Northern Saskatchewan First Nations calling for immediate action on police reform

Indigenous leaders are calling on recommendations for the Prince Albert police to be implemented

In Prince Albert Saskatchewan, 362 KM from Regina, the local Indigenous leadership is calling for immediate action after an independent review by the province about the Prince Albert police.

The province released 45 recommendations from the report, but has declined to make the report public.

The Prince Albert Grand Council is reacting to recommendations released by the Ministry of Corrections and Public Safety that examined issues with the force after a string of deaths occurred while in police custody.

“The comprehensive report resulting from special inquiry contains 45 recommendations regarding the Prince Albert police, each holding a key to a more just and secure future”, Grand Chief Brian Hardlotte said at a press conference held at the Federation of Sovereign Indigenous Nations offices in Saskatoon.

“It is imperative that we act upon these recommendations without delay and we owe it to the family to do this, who have endured miserable pain and to our community as a whole.”

These recommendations were made as a result of the deaths of 13-month-old Tanner Brass and Saul Laliberte aged 33. Brass was allegedly killed by his father in their home in February 2022 and Saul Laliberte died in custody at the Prince Albert Police station on Nov. 7, 2021.

Brass was allegedly killed by his father in their home in February 2022 and Saul Laliberte age 33, died in his cell at the Prince Albert Police Station on November 7th, 2021.

His mother, Amelia Bloomfield had asked the police service to take her son to the hospital because she believed he was in medical distress. The officers ignored her only to find Laliberte dead in his cell.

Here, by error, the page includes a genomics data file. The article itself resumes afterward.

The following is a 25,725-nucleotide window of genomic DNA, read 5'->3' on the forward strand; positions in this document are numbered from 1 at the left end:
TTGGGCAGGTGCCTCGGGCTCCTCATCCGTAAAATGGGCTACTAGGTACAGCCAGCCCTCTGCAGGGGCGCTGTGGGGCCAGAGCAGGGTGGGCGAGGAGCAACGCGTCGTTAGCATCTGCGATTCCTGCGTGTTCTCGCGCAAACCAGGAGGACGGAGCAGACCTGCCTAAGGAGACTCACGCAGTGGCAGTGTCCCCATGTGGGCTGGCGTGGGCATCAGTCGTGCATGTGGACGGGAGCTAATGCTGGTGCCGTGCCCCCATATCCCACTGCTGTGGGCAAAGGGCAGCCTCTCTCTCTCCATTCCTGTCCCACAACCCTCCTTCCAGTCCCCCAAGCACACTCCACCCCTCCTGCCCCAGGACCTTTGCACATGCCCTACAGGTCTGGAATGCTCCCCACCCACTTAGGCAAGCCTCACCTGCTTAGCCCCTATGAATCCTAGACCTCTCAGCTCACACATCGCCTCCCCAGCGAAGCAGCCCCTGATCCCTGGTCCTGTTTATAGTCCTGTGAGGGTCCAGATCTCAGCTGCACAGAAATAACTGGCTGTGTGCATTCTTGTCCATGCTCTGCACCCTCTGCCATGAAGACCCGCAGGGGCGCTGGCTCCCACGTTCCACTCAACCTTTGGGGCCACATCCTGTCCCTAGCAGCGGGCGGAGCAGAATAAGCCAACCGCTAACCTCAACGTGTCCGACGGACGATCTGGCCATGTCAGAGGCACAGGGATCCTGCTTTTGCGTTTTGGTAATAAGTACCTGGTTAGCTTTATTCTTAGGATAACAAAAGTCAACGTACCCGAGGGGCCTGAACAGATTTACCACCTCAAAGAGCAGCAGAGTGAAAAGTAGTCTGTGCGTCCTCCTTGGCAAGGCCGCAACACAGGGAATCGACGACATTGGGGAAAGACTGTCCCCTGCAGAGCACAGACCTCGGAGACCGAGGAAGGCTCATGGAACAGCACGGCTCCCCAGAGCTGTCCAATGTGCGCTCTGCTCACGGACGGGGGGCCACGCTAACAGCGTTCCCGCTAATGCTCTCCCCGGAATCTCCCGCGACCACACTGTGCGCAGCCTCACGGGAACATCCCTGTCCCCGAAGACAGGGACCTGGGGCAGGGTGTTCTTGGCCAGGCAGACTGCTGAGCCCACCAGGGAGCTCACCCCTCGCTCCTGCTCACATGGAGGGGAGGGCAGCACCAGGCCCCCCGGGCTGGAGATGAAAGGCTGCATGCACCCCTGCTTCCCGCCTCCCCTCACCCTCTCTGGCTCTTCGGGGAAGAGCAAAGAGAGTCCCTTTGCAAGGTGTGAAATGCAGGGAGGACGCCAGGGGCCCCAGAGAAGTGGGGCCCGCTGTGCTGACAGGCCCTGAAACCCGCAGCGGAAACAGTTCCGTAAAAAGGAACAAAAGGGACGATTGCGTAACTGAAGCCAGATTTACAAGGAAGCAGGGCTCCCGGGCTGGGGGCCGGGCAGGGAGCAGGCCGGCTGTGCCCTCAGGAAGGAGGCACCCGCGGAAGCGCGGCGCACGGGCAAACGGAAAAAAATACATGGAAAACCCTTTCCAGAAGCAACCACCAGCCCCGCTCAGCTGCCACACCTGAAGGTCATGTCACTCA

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Earlier this month, a veteran of 21 years with the police force has been charged with criminal negligence causing death and failing to provide medical assistance.

Former Police Chief, Jonathan Bergen retired in May, citing personal attacks and character assassination.

Of the 45 recommendations, Hardlotte calls for recommendation number 28 which proposes the inclusion of the government of Saskatchewan on the board of the police commissioners to be expanded to also include the representative from the Prince Albert Grand Council.

“We want that from that recommendation. We also want somebody from the Prince Albert Grand Council, or PAGC on that police commission,” said Hardlotte.

While the Indigenous leaders continue to review the recommendations, they are calling on all police agencies to stop lodging any intoxicated person in cells. They argue that qualified staff should be on hand to care for those individuals.

While the PAGC and FSIN continue to review the recommendations and wait for a final report, Hardlotte remains optimistic.

“It’s about humanity. You can’t continue treating people like this, vulnerable people. I’ve always asked the police services to respect the vulnerable people, not only the vulnerable people, the people that that you’re taking to custody.”

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